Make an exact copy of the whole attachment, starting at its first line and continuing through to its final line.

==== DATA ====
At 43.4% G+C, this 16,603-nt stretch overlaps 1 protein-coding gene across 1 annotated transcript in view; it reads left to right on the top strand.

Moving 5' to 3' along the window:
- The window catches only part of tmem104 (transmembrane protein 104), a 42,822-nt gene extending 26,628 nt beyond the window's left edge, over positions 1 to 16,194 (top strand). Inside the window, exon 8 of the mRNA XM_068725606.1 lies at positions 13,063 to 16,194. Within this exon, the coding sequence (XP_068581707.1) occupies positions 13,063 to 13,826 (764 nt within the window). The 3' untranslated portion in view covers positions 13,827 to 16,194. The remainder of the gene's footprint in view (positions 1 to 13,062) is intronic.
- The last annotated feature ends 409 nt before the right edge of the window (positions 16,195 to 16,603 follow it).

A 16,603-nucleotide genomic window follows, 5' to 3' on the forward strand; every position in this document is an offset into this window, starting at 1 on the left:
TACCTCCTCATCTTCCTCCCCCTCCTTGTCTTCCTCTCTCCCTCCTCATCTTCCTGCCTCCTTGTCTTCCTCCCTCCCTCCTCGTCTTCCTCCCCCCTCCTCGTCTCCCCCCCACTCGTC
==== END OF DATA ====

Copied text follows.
At 43.4% G+C, this 16,603-nt stretch overlaps 1 protein-coding gene across 1 annotated transcript in view; it reads left to right on the top strand.

Moving 5' to 3' along the window:
- The window catches only part of tmem104 (transmembrane protein 104), a 42,822-nt gene extending 26,628 nt beyond the window's left edge, over positions 1 to 16,194 (top strand). Inside the window, exon 8 of the mRNA XM_068725606.1 lies at positions 13,063 to 16,194. Within this exon, the coding sequence (XP_068581707.1) occupies positions 13,063 to 13,826 (764 nt within the window). The 3' untranslated portion in view covers positions 13,827 to 16,194. The remainder of the gene's footprint in view (positions 1 to 13,062) is intronic.
- The last annotated feature ends 409 nt before the right edge of the window (positions 16,195 to 16,603 follow it).

A 16,603-nucleotide genomic window follows, 5' to 3' on the forward strand; every position in this document is an offset into this window, starting at 1 on the left:
TACCTCCTCATCTTCCTCCCCCTCCTTGTCTTCCTCTCTCCCTCCTCATCTTCCTGCCTCCTTGTCTTCCTCCCTCCCTCCTCGTCTTCCTCCCCCCTCCTCGTCTCCCCCCCACTCGTC